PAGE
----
Skates Took Fredricks To Top Of The World
For Tucker Fredricks, speedskating simply seemed like a fun, new sport to try because it was pretty clear he was fast on hockey skates.
By the time he and his family realized he had a chance to be pretty good, they wondered if it might someday afford him the opportunity to travel to one international destination.
It’s safe to say any and all early expectations were far exceeded.
Over 20 years, speedskating continually took Fredricks around the world. He competed in the Olympics three times. He won a pair of overall World Cup championships. He met his wife, with whom he now has two children.
And Fredricks continues to go places. Now an instructor in Salt Lake City, he’ll come home to Janesville next month to be enshrined in the Janesville Sports Hall of Fame.
He joins Ernie Furrer, Curt McGinness, Tony Huml and Cathy and Gerry Luiting in the 2017 class, which will be inducted as part of the 28th annual event May 6 at the Janesville Country Club. And Fredricks will join his mother, Shawn, an endurance athlete who was inducted into the hall in 2014.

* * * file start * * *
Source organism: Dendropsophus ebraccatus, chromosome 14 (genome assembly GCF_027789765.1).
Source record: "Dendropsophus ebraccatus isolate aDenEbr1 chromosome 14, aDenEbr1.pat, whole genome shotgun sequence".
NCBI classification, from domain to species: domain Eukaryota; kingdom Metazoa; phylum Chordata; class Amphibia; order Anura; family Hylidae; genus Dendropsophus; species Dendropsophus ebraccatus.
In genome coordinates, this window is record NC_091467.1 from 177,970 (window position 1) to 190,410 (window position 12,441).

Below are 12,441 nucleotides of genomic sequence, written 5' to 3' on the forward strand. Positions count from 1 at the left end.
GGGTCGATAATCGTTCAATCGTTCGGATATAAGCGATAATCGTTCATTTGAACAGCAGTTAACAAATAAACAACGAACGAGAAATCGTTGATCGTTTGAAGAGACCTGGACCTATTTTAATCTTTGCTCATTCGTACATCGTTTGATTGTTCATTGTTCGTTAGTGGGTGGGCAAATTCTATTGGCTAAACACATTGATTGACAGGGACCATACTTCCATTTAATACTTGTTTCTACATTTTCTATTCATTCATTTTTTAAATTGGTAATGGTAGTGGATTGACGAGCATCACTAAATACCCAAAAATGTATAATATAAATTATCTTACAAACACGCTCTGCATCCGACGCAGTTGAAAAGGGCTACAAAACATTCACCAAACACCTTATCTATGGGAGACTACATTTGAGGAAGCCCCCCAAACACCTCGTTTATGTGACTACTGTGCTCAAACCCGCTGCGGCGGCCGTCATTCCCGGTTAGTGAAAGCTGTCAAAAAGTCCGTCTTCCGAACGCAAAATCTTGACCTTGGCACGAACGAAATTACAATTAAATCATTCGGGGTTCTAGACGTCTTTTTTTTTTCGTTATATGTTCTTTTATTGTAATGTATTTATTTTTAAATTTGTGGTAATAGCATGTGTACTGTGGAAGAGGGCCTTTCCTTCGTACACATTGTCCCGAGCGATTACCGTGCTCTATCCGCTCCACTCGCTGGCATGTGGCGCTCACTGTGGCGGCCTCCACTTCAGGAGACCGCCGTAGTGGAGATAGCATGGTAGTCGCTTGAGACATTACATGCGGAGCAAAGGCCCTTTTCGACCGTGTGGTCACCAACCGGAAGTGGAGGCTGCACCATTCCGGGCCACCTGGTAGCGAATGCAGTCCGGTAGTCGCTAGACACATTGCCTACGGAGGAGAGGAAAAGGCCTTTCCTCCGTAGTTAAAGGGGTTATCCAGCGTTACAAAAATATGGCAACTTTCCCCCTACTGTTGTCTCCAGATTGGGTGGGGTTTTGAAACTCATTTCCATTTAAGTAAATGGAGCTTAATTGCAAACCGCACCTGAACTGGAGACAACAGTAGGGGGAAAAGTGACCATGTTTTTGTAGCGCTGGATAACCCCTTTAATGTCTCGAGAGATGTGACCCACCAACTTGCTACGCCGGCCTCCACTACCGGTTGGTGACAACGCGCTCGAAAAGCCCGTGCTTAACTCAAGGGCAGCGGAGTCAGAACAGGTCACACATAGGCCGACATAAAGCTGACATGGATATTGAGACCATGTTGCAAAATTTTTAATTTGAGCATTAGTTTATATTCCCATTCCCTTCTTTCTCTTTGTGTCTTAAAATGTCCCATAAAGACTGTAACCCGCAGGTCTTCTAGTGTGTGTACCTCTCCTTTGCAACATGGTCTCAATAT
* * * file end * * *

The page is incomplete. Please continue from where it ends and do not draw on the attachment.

“It’s quite an honor,” Fredricks said this week. “My mom was inducted a couple years back, and I thought that was pretty amazing. This came a little out of nowhere and caught me by surprise, but it’s really neat.”
The entire sport caught him by surprise when he was about 8 years old. Fredricks started skating when he was just 2 years old but grew up playing hockey, where he was undersized but faster that just about anyone on the ice.
After winning a “fastest skater” skills competition during a weekend tournament that included players from Chicago, Fredricks’ father, Dan, connected with the Madison Speedskating Club and set up an opportunity for Tucker to try speedskating for the first time.
“I got out (of hockey) just in time before we could start checking; I probably would’ve got destroyed out there,” Tucker laughed. “I was probably 8 or 9, and I honestly didn’t even know what it was, but my dad said, ‘We’re going to go try speedskating.’
“I was like, ‘Is that the thing where you put your hand on the ice?’ I did remember maybe watching some short track on TV, probably during the Olympics.
“I remember getting up there and not wanting to give up my hockey skates.”
It didn’t take long for Fredricks to turn in the hockey blades for good.
“As Tucker grew up, Shawn and I just had him try everything. There was no predisposed idea of what sport he might want to do,” Dan Fredricks said. “Right off the bat people always said he had really good skating technique. He did a lot of free skating at the Janesville Ice Arena on Saturdays and Sundays … and I think he just worked on it and had a pretty good foundation.